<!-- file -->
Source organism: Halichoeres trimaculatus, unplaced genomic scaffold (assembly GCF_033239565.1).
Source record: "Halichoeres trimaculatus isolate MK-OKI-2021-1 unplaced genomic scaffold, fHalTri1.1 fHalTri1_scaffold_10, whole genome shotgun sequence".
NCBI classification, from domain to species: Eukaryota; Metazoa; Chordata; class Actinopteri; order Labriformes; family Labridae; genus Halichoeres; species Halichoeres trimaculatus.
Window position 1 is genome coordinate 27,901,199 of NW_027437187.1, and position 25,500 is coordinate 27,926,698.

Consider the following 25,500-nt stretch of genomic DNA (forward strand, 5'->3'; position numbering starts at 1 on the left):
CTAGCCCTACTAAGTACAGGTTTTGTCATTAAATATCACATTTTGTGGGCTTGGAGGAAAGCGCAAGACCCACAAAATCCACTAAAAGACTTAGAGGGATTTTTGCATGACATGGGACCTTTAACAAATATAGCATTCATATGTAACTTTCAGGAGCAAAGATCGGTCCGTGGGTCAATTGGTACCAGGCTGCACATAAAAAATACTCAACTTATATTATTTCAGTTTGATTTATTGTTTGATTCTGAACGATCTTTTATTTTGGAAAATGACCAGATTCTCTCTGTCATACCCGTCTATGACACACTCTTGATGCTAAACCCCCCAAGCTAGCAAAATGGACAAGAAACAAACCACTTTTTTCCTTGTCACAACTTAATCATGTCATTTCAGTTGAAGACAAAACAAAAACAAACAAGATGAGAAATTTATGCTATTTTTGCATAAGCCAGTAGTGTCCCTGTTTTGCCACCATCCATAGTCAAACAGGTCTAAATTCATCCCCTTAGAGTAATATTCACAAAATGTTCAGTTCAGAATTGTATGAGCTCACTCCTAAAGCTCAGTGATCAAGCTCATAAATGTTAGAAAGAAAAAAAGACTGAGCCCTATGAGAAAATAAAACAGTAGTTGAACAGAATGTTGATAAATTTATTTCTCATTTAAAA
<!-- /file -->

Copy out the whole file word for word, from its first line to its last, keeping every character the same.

Source organism: Halichoeres trimaculatus, unplaced genomic scaffold (assembly GCF_033239565.1).
Source record: "Halichoeres trimaculatus isolate MK-OKI-2021-1 unplaced genomic scaffold, fHalTri1.1 fHalTri1_scaffold_10, whole genome shotgun sequence".
NCBI classification, from domain to species: Eukaryota; Metazoa; Chordata; class Actinopteri; order Labriformes; family Labridae; genus Halichoeres; species Halichoeres trimaculatus.
Window position 1 is genome coordinate 27,901,199 of NW_027437187.1, and position 25,500 is coordinate 27,926,698.

Consider the following 25,500-nt stretch of genomic DNA (forward strand, 5'->3'; position numbering starts at 1 on the left):
CTAGCCCTACTAAGTACAGGTTTTGTCATTAAATATCACATTTTGTGGGCTTGGAGGAAAGCGCAAGACCCACAAAATCCACTAAAAGACTTAGAGGGATTTTTGCATGACATGGGACCTTTAACAAATATAGCATTCATATGTAACTTTCAGGAGCAAAGATCGGTCCGTGGGTCAATTGGTACCAGGCTGCACATAAAAAATACTCAACTTATATTATTTCAGTTTGATTTATTGTTTGATTCTGAACGATCTTTTATTTTGGAAAATGACCAGATTCTCTCTGTCATACCCGTCTATGACACACTCTTGATGCTAAACCCCCCAAGCTAGCAAAATGGACAAGAAACAAACCACTTTTTTCCTTGTCACAACTTAATCATGTCATTTCAGTTGAAGACAAAACAAAAACAAACAAGATGAGAAATTTATGCTATTTTTGCATAAGCCAGTAGTGTCCCTGTTTTGCCACCATCCATAGTCAAACAGGTCTAAATTCATCCCCTTAGAGTAATATTCACAAAATGTTCAGTTCAGAATTGTATGAGCTCACTCCTAAAGCTCAGTGATCAAGCTCATAAATGTTAGAAAGAAAAAAAGACTGAGCCCTATGAGAAAATAAAACAGTAGTTGAACAGAATGTTGATAAATTTATTTCTCATTTAAAA